Wednesday, July 02, 2008

Sleep With One Eye Open

That may be good advice for working people in New York City. GHI and HIP are embroiled in a project to merge and adopt "for-profit" status. It's hard for any objective soul to imagine privatization will benefit those of us, 90% of city employees, who utilize these services.

When Americans can't get insurance because of pre-existing conditions, when the number one cause of bankruptcy is catastrophic medical emergency, and when people are literally dying because they are uninsured, more "for-profit" entities are hardly the answer.

You'd think that union leaders would be looking out for their members. But you'd be sorely mistaken. There's a huge windfall here in the form of an IPO, and union leaders have an eye on precisely who will be reaping the considerable profits:
The municipal unions are also looking to share in what has been estimated as up to a $5 billion windfall from an IPO if the new company becomes a for-profit. There was actually some internal friction a couple of years ago after a group of uniformed union presidents led by Sergeants' Benevolent Association head Edward Mullins supported a bill in Albany that would have allowed Service Employees International Union Local 1199 to share in a significant piece of the windfall if HIP became a for-profit. While Local 1199 is one of the state's largest unions and a political powerhouse in Albany, it represents only about 2,000 city workers, and there were concerns expressed by Ms. Weingarten and others that it might wind up with a disproportionate share of the IPO money.

The amount of money the unions receive is not remotely as important as maintaining affordable and adequate coverage for working people. I see precious little evidence Ms. Weingarten and other union leaders are giving this adequate consideration. It's true Ms. Weingarten has written tepid missives hoping that the company would not be sold (at least not immediately):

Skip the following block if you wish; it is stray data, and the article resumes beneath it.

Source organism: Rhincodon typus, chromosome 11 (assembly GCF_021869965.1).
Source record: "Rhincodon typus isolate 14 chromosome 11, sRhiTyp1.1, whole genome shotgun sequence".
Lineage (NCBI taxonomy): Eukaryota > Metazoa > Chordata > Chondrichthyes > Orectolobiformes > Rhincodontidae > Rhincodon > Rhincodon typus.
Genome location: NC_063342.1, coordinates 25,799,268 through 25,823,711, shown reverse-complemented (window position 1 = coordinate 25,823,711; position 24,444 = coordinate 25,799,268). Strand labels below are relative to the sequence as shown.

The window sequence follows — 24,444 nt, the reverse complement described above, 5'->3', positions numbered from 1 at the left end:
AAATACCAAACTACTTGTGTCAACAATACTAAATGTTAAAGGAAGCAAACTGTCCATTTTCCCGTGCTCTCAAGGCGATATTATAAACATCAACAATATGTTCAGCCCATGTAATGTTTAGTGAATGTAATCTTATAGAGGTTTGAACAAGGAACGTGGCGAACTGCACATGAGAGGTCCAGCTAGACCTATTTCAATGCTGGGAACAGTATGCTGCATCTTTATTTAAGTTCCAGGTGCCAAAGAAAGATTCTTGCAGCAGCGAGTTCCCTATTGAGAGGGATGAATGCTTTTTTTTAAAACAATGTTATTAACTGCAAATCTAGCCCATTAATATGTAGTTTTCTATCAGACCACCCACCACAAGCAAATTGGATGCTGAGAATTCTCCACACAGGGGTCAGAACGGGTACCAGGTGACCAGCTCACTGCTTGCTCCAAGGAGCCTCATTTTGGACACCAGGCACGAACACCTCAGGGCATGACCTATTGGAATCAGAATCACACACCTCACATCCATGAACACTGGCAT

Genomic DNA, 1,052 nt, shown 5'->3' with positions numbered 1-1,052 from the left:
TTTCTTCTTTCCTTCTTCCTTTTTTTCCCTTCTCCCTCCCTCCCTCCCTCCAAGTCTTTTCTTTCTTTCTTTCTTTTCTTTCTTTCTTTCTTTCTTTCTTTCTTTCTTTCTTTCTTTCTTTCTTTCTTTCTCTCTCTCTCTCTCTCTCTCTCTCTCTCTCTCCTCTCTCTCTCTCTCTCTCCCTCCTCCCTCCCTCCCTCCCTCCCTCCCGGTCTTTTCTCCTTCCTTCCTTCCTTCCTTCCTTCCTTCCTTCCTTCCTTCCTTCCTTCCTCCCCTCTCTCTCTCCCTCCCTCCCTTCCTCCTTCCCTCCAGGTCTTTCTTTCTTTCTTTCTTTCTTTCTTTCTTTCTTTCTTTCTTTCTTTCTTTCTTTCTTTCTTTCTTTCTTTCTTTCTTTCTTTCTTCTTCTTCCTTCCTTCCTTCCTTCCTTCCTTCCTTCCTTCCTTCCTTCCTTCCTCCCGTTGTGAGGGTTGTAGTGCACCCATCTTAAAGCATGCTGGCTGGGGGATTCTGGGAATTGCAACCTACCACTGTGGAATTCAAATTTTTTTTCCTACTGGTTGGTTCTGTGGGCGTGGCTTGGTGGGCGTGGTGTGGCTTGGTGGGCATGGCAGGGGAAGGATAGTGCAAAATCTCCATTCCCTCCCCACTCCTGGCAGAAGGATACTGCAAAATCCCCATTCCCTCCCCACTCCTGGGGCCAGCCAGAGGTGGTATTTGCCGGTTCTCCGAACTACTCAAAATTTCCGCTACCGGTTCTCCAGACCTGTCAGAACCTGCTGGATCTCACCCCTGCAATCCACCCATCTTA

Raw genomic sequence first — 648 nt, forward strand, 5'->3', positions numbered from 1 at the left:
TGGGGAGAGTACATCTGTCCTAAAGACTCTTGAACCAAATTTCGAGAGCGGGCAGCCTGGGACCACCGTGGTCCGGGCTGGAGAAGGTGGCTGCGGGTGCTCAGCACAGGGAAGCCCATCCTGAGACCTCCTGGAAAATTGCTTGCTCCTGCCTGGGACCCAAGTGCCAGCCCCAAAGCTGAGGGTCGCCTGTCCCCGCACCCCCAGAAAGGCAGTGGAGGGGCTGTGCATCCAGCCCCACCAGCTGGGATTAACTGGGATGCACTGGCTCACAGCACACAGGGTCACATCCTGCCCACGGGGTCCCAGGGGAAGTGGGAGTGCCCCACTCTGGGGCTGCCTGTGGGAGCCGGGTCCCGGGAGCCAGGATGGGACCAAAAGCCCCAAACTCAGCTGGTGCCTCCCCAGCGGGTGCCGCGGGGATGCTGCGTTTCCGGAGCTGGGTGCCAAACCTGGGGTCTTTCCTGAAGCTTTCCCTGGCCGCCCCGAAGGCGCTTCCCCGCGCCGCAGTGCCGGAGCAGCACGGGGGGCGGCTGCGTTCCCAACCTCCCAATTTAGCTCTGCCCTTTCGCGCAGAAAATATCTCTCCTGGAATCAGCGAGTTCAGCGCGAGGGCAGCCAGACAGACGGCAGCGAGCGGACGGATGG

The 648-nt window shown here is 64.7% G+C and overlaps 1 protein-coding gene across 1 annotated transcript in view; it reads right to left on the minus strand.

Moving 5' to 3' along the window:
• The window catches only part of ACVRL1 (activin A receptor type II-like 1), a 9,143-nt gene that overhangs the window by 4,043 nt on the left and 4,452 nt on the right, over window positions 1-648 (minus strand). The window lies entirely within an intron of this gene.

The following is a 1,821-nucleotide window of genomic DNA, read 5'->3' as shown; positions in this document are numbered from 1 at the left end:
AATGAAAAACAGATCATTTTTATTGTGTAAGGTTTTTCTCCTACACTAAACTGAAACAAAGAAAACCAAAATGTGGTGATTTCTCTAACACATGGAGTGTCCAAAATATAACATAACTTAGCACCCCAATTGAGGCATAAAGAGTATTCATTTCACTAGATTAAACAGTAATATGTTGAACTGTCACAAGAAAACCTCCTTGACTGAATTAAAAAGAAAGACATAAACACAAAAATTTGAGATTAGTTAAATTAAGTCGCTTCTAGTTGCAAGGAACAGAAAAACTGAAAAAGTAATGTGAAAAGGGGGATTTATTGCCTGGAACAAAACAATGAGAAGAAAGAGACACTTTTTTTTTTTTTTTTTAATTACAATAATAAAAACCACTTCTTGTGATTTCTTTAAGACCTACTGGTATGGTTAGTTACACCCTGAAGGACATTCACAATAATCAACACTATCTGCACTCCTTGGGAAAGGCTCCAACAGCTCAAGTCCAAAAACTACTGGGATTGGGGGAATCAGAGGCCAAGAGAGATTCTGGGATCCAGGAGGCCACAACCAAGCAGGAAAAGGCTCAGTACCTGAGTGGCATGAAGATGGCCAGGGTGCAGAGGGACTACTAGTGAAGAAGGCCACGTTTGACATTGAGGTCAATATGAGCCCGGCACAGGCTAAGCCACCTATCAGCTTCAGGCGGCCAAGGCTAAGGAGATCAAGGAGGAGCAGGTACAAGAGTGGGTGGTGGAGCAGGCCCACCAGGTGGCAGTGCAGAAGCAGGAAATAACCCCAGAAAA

...rumors persist that upon conversion there will be a “flip” of both the management and control of the converted entity. That is unacceptable. At a minimum, a multi-year “freeze” must be imposed as a condition to the grant of any approval.

Once again, though, Ms. Weingarten's chronic myopia fails to protect working people. Not to belabor the obvious, but what happens after this "freeze?" Ms. Weingarten brought us the ATR mess, and endorsed an entirely ineffectual "hold harmless" clause which failed to help the hundreds of teachers now caught in this unnecessary limbo. She also declared victory on the class size issue on the basis of a nebulous unenforceable law that proved 100% ineffectual.

And here's a little more of Ms. Weingarten's letter, looking to enrich union coffers:

As I noted in my February 8 letter, our initial concern remains that if the state, through your agency, approves conversion, both New York City and its unions must share in the proceeds since it was their assets and business that made possible the current financial viability of HIP-GHI. Any approval, therefore, must make provision therefore.

There is certainly monetary benefit for shareholders in "for-profit" status. But it doesn't take a genius to know who will pay so others may benefit. Now Ms. Weingarten, who makes many times the salary of any teacher, has little reason for concern. But you and I had better keep an eye on her.

Ms. Weingarten is much admired by Rod "The NEA is a terrorist organization" Paige because she gave Mayor Bloomberg everything but the kitchen sink in 2005 (She's saving the sink for his successor). Whether or not she worries about the welfare of those she ostensibly represents, her complete and utter lack of foresight is ignored at our peril.

And, no kidding, our very lives are at stake.
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